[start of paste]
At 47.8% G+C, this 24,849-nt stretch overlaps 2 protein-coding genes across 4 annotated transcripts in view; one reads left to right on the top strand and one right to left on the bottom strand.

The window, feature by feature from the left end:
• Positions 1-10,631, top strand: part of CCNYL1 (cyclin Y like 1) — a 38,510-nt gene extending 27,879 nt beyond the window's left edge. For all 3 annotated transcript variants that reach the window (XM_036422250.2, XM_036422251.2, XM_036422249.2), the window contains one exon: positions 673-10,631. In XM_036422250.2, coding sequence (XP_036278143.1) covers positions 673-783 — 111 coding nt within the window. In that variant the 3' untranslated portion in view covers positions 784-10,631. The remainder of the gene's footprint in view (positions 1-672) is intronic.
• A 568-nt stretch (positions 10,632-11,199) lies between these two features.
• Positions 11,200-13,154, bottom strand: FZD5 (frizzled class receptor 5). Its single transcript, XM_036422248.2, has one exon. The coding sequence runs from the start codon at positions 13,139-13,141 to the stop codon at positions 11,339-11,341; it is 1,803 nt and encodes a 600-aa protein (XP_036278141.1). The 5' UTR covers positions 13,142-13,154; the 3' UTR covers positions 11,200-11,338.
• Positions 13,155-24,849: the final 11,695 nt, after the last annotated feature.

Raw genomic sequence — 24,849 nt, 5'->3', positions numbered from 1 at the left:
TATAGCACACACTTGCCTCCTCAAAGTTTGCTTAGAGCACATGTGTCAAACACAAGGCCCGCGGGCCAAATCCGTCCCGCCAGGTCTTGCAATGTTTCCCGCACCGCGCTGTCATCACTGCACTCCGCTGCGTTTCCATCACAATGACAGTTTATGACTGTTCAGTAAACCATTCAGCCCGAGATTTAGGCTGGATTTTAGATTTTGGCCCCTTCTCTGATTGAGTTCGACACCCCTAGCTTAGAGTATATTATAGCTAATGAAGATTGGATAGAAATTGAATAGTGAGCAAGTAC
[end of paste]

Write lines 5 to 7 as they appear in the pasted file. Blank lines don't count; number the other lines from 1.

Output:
• Positions 11,200-13,154, bottom strand: FZD5 (frizzled class receptor 5). Its single transcript, XM_036422248.2, has one exon. The coding sequence runs from the start codon at positions 13,139-13,141 to the stop codon at positions 11,339-11,341; it is 1,803 nt and encodes a 600-aa protein (XP_036278141.1). The 5' UTR covers positions 13,142-13,154; the 3' UTR covers positions 11,200-11,338.
• Positions 13,155-24,849: the final 11,695 nt, after the last annotated feature.

Raw genomic sequence — 24,849 nt, 5'->3', positions numbered from 1 at the left: